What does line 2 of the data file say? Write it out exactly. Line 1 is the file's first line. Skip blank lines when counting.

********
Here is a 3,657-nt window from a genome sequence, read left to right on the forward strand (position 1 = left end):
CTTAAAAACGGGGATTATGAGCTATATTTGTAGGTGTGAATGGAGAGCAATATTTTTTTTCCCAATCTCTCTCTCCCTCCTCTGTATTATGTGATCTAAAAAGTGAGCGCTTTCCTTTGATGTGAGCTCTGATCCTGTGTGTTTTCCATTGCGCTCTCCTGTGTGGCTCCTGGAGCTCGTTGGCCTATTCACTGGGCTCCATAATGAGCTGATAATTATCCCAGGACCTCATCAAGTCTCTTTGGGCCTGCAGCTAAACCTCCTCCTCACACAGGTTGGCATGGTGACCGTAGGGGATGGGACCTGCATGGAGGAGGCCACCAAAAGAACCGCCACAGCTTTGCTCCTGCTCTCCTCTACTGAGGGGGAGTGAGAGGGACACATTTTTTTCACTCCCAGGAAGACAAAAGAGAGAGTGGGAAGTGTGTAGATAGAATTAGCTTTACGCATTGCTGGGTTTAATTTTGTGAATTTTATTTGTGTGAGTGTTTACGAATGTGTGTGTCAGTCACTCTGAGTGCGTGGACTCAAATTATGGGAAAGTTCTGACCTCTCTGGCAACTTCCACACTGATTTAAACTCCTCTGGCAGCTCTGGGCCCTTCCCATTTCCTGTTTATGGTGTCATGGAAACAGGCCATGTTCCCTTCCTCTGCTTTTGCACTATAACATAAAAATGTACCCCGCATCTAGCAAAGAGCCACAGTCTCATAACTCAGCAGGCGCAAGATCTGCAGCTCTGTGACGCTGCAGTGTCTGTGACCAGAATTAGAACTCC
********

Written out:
CTTAAAAACGGGGATTATGAGCTATATTTGTAGGTGTGAATGGAGAGCAATATTTTTTTTCCCAATCTCTCTCTCCCTCCTCTGTATTATGTGATCTAAAAAGTGAGCGCTTTCCTTTGATGTGAGCTCTGATCCTGTGTGTTTTCCATTGCGCTCTCCTGTGTGGCTCCTGGAGCTCGTTGGCCTATTCACTGGGCTCCATAATGAGCTGATAATTATCCCAGGACCTCATCAAGTCTCTTTGGGCCTGCAGCTAAACCTCCTCCTCACACAGGTTGGCATGGTGACCGTAGGGGATGGGACCTGCATGGAGGAGGCCACCAAAAGAACCGCCACAGCTTTGCTCCTGCTCTCCTCTACTGAGGGGGAGTGAGAGGGACACATTTTTTTCACTCCCAGGAAGACAAAAGAGAGAGTGGGAAGTGTGTAGATAGAATTAGCTTTACGCATTGCTGGGTTTAATTTTGTGAATTTTATTTGTGTGAGTGTTTACGAATGTGTGTGTCAGTCACTCTGAGTGCGTGGACTCAAATTATGGGAAAGTTCTGACCTCTCTGGCAACTTCCACACTGATTTAAACTCCTCTGGCAGCTCTGGGCCCTTCCCATTTCCTGTTTATGGTGTCATGGAAACAGGCCATGTTCCCTTCCTCTGCTTTTGCACTATAACATAAAAATGTACCCCGCATCTAGCAAAGAGCCACAGTCTCATAACTCAGCAGGCGCAAGATCTGCAGCTCTGTGACGCTGCAGTGTCTGTGACCAGAATTAGAACTCC